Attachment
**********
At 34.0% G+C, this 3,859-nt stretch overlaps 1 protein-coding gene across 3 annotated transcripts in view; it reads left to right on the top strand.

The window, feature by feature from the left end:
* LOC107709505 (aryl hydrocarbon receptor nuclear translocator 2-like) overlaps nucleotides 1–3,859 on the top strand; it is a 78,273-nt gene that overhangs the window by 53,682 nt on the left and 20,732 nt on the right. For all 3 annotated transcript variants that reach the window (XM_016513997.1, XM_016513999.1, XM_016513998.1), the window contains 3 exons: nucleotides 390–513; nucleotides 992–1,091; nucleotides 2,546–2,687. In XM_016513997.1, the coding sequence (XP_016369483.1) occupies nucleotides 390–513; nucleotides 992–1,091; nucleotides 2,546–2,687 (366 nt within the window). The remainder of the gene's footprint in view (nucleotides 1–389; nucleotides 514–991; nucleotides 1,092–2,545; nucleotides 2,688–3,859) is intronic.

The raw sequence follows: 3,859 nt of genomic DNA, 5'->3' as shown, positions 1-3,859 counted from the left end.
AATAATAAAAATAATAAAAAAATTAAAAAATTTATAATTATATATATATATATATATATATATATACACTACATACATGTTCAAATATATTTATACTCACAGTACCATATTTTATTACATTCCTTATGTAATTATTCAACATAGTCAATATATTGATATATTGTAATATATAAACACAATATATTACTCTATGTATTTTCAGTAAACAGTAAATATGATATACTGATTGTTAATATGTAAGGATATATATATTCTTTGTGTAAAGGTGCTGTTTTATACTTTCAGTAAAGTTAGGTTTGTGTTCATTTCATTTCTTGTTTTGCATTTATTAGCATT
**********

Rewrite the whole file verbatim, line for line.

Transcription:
At 34.0% G+C, this 3,859-nt stretch overlaps 1 protein-coding gene across 3 annotated transcripts in view; it reads left to right on the top strand.

The window, feature by feature from the left end:
* LOC107709505 (aryl hydrocarbon receptor nuclear translocator 2-like) overlaps nucleotides 1–3,859 on the top strand; it is a 78,273-nt gene that overhangs the window by 53,682 nt on the left and 20,732 nt on the right. For all 3 annotated transcript variants that reach the window (XM_016513997.1, XM_016513999.1, XM_016513998.1), the window contains 3 exons: nucleotides 390–513; nucleotides 992–1,091; nucleotides 2,546–2,687. In XM_016513997.1, the coding sequence (XP_016369483.1) occupies nucleotides 390–513; nucleotides 992–1,091; nucleotides 2,546–2,687 (366 nt within the window). The remainder of the gene's footprint in view (nucleotides 1–389; nucleotides 514–991; nucleotides 1,092–2,545; nucleotides 2,688–3,859) is intronic.

The raw sequence follows: 3,859 nt of genomic DNA, 5'->3' as shown, positions 1-3,859 counted from the left end.
AATAATAAAAATAATAAAAAAATTAAAAAATTTATAATTATATATATATATATATATATATATATACACTACATACATGTTCAAATATATTTATACTCACAGTACCATATTTTATTACATTCCTTATGTAATTATTCAACATAGTCAATATATTGATATATTGTAATATATAAACACAATATATTACTCTATGTATTTTCAGTAAACAGTAAATATGATATACTGATTGTTAATATGTAAGGATATATATATTCTTTGTGTAAAGGTGCTGTTTTATACTTTCAGTAAAGTTAGGTTTGTGTTCATTTCATTTCTTGTTTTGCATTTATTAGCATT